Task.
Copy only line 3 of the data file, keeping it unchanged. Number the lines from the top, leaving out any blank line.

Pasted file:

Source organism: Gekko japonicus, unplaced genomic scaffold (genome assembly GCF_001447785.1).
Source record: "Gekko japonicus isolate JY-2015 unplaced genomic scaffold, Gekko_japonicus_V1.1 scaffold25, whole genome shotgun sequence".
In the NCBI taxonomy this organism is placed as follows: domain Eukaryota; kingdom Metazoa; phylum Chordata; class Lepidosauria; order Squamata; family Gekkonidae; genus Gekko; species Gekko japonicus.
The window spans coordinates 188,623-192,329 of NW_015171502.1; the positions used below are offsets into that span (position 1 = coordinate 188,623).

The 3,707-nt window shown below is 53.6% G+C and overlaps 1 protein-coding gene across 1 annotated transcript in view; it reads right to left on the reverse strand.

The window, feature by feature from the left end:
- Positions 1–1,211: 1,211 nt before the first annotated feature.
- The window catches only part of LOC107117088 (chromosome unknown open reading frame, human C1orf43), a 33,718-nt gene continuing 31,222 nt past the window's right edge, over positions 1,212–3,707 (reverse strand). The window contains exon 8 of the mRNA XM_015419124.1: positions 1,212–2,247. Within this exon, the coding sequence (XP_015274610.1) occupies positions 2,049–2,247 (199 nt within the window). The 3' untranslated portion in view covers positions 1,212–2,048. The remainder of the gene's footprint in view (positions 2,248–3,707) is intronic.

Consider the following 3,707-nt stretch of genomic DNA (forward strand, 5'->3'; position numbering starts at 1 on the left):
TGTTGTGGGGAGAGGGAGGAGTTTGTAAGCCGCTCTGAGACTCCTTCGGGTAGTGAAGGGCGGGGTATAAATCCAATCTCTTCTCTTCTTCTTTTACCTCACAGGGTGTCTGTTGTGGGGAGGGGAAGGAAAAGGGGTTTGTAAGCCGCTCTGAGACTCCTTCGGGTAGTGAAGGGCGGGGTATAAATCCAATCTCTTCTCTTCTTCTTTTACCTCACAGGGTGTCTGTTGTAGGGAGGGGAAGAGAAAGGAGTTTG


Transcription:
In the NCBI taxonomy this organism is placed as follows: domain Eukaryota; kingdom Metazoa; phylum Chordata; class Lepidosauria; order Squamata; family Gekkonidae; genus Gekko; species Gekko japonicus.